In the culmination of a long-contested argument, the federal government has decided that it will not give out anti-radiation pills to millions of people who live 10 to 20 miles from a nuclear plant. The White House claims there are more effective ways to protect people in case of an accident or terrorist attack, reports USA Today.
The government already does stockpile the over-the-counter potassium iodide pills, which are designed to protect against thyroid cancer after radiation exposure, for the 4.7million people who live within 10 miles of a plant.
Not surprisingly, not everyone is happy about this development, including so-called thyroid cancer activists, as well as some members of Congress. Rep. Ed Markey, D-Mass., called it "reckless endangerment of the American people."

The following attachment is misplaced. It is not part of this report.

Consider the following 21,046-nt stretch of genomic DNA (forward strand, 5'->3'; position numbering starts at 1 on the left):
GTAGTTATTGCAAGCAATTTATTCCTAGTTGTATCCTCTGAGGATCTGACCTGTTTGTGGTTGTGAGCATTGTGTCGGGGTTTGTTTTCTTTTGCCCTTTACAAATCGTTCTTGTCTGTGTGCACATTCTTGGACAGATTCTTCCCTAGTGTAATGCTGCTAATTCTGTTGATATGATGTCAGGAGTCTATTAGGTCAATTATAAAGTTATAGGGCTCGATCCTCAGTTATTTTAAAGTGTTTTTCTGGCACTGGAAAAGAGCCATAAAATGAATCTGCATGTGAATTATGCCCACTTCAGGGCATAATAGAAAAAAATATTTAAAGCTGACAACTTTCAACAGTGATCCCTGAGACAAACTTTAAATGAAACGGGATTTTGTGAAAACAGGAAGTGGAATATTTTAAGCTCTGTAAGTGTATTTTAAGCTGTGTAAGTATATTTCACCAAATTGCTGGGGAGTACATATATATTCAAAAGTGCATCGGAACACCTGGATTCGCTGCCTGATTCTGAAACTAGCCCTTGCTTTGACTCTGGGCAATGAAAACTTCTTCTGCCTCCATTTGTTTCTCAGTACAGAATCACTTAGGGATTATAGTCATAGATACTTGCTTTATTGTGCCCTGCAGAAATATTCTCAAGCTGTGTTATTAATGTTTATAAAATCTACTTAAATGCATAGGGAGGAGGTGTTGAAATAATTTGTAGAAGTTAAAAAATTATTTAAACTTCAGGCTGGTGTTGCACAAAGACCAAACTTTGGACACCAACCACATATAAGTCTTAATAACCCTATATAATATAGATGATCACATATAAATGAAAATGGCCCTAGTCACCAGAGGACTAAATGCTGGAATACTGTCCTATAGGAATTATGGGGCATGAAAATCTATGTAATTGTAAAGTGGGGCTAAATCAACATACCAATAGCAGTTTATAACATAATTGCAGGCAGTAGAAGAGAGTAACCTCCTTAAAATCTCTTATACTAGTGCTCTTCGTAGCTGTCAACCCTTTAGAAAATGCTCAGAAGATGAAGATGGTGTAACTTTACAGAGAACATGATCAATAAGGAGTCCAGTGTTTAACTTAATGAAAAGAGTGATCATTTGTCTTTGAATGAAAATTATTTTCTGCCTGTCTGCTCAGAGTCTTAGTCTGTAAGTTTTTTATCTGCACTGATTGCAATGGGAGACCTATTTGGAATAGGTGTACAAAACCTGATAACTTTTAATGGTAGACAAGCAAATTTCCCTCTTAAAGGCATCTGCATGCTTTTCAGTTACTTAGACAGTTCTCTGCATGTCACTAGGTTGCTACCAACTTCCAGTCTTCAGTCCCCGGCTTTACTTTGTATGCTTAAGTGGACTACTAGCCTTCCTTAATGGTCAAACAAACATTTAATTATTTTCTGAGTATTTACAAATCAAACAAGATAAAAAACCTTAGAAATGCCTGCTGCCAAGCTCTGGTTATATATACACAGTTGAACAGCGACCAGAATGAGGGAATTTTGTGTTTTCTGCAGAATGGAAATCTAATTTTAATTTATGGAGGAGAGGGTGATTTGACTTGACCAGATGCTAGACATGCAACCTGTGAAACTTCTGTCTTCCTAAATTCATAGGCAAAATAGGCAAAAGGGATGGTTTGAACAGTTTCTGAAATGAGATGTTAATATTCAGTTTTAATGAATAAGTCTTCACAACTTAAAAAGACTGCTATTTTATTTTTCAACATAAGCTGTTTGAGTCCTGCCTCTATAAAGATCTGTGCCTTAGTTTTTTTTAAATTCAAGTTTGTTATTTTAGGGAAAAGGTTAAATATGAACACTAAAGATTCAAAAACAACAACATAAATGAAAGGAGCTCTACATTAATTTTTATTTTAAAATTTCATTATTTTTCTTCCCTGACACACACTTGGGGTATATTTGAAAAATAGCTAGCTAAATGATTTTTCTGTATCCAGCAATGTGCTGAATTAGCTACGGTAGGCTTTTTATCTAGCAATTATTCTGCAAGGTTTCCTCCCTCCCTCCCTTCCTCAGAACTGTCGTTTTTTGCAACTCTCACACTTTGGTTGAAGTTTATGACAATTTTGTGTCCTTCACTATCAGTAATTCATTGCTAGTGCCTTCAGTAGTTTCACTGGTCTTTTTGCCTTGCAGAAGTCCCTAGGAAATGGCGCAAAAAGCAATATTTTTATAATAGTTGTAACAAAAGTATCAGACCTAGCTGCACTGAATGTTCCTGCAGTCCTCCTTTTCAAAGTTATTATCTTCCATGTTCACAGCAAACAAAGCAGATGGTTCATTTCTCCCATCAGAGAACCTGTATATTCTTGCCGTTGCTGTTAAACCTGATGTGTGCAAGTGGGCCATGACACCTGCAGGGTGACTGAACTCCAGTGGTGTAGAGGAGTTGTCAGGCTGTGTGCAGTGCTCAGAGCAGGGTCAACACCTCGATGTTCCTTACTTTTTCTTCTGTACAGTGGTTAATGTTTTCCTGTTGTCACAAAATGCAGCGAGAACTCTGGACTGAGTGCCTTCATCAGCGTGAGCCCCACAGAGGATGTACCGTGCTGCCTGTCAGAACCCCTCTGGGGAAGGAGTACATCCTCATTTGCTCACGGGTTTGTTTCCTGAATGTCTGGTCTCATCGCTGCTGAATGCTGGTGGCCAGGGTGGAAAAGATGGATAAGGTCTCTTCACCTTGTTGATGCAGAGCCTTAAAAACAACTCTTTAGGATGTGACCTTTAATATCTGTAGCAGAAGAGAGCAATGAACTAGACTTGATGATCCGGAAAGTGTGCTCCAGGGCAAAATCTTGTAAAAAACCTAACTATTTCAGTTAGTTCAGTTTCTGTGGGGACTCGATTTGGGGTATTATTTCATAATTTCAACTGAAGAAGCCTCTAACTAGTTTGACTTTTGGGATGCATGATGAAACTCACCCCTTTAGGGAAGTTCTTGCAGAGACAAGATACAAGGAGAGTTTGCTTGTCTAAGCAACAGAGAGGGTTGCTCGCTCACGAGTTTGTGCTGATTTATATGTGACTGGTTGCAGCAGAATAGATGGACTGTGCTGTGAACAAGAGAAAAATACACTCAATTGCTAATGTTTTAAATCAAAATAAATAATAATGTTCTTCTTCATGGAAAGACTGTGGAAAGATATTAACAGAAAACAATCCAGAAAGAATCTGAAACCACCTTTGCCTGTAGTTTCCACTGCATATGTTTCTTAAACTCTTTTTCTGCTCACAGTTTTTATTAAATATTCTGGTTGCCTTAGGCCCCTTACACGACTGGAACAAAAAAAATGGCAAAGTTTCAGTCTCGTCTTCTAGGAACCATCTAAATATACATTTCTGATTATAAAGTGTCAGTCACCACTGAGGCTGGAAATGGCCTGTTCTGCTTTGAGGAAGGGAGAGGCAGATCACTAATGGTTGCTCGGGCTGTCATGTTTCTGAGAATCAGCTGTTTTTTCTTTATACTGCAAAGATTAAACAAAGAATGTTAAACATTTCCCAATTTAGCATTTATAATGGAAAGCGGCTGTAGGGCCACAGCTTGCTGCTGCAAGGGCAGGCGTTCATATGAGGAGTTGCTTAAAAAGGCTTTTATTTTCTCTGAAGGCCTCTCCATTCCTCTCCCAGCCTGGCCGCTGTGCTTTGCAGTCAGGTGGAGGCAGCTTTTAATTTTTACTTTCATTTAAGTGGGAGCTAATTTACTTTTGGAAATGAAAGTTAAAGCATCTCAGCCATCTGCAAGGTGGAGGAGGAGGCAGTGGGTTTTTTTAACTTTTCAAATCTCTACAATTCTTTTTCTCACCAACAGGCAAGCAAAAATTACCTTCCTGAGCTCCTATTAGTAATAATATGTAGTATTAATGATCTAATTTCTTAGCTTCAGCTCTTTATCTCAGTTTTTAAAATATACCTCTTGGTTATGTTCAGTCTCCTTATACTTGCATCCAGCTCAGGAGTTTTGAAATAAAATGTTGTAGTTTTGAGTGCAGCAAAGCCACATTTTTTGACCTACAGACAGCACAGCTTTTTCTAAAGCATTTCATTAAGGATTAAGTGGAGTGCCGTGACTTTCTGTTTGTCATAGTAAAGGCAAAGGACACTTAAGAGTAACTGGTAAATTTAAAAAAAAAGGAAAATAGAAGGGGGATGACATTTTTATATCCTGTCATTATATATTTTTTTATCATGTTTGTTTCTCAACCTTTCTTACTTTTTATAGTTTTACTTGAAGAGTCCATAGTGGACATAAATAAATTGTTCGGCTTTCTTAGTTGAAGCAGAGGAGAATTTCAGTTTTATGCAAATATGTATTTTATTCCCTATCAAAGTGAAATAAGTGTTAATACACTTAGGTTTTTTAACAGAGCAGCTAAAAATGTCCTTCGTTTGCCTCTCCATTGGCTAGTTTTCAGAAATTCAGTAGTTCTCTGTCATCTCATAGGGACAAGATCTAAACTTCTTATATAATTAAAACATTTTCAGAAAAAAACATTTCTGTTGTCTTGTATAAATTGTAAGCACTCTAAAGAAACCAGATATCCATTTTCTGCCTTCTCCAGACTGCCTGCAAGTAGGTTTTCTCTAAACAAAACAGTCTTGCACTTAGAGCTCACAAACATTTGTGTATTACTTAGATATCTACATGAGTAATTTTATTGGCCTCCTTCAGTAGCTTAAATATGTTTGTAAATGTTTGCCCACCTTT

How was this conclusion reached? More than five years ago, Congress had ordered wider distribution of the pills, to cover 33 states, in the wake of fears over terrorism. But there was a loophole that stated the plan could be scrapped if a better cancer prevention strategy was available.
The Nuclear Regulatory Commission has long opposed wider distribution of the pills, arguing that evacuation and protection from contaminated food are better ways to prevent cancer. The NRC has also complained that passing out pills might undermine public support for nuclear power. That argument doesn't sit well with this writer, because it would seem the public should be fully informed of significant threats to public health.
Why should the potential dangers of a technology be swept under the rug, out of sight and out of mind? This is particularly apparent given the woefully inadequate evacuation plans for many areas. Consider the horrendous gridlock that kept tens of thousands from evacuating along the Gulf Coast during Katrina and Rita, and then consider that there is an aging nuclear power plant just 40 miles from Manhattan.
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